Speaking for Pope Francis
Typically, I change the topic of my blog from week to week. The exception is when I am commenting on a large study where the data and findings seem better shared over several weeks. I had a new topic in mind for this week, but then the reactions to last week’s blog came pouring in.
From week to week, I receive 20-30 responses to my blog. Last week’s blog on “What Would Pope Francis Say?” generated over 70 responses. About half agreed with my perspective. The rest were critical and followed two lines of thought.
Some argued that the Pope didn’t mean that issues related to life and contraception were not paramount in the Church. For these responders, this is the first and primary issue about which the Church should speak and advocate.
Others argued against big government and social service programs. If I ever see a picture of Pope Francis reading Dr. Seuss, perhaps these responders are correct that the Pope’s position is similar in some way to that of Senator Ted Cruz. But I really don’t think so.
First, none of us can really speak for Pope Francis. It is a rhetorical question. But what is clear after six months of his papacy is that this Pope is still an enigma. His every word and action is interpreted and used to advocate for a position. But we all need to listen more, read more, pray more, reflect more … and over time, we will come to understand his vision and his leadership for the Church and for the world.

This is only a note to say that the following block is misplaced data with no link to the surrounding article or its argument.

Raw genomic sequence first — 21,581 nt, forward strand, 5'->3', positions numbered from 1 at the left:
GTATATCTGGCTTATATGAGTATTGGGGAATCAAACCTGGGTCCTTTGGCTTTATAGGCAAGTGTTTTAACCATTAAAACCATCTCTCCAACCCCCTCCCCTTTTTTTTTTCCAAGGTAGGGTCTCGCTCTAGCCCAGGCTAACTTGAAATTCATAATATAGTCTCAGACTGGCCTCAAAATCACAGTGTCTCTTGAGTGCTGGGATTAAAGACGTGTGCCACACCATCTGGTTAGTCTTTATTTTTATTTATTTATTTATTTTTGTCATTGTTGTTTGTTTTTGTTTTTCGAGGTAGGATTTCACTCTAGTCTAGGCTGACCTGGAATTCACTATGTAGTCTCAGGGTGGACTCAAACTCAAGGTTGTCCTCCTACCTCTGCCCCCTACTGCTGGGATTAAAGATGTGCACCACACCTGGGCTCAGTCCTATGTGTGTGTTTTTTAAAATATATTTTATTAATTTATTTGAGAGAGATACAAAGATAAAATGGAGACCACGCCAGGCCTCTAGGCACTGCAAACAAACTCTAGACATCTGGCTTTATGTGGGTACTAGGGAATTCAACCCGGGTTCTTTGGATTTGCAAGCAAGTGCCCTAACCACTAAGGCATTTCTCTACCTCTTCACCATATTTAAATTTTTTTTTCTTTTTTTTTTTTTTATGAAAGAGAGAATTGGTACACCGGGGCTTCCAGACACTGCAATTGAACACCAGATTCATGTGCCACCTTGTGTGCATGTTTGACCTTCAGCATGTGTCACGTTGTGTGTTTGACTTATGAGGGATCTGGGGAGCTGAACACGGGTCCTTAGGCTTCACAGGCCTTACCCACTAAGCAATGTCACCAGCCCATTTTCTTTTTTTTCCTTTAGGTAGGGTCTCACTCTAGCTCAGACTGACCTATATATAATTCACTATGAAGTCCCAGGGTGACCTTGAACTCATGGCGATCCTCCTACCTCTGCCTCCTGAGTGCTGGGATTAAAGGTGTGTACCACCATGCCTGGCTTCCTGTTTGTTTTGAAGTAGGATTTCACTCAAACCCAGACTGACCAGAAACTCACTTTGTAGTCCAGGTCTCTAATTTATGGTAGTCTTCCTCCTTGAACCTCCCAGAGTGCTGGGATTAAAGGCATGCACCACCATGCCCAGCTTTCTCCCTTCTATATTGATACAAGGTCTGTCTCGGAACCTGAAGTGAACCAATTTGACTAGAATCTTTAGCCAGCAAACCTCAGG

My major concern, however, is with those who argue for a narrow agenda for the Church and a singular definition. If one agrees that the dignity of human life is paramount in the teachings of the Church, why is this the only issue about which the Church could, should, must speak? There are many Gospel values that we share with fellow Christians and people of all faiths and traditions. Shouldn’t the Church also speak out about injustice throughout culture and the world? Shouldn’t Church leaders speak out often and loudly?
More important, I find it difficult to accept the most narrow interpretation of the dignity of life. I share the belief in the sanctity of life and the need to protect unborn children. But the dignity of life that I read about in the Gospels and I hear preached about by Pope Francis has equal concern for the sick and the poor; the young and the old; the able and the disabled.
As passionate as the Church is about abortion and life issues, should we not also be as concerned that all people have health insurance and access to medical care; that all people have enough food and are paid a livable wage; that all people live free of war, violence and abuse; that all people are treated with respect and dignity; that all people experience the love of God if only through each of us?
Last week, the students of Anna Maria College, assisted by our Campus Ministry Department, sponsored a Homelessness Awareness Week. Every day, these dedicated students learned about issues related to homelessness, engaged in community service to directly help and support the homeless in our region, and even slept outside overnight with little comfort to experience if only briefly what it is like to be homeless. I was honored and humbled to address these students at their closing prayer service. Words can not describe how proud I am of their commitment to gospel values and their response to a call to action.
Homelessness Awareness Week is an expression of dignity of life. Social service programs are an expression of dignity of life. I cannot wait to hear what else Pope Francis helps us to better understand as we walk our journey of faith and service.
(As always, your comments and questions are welcome.)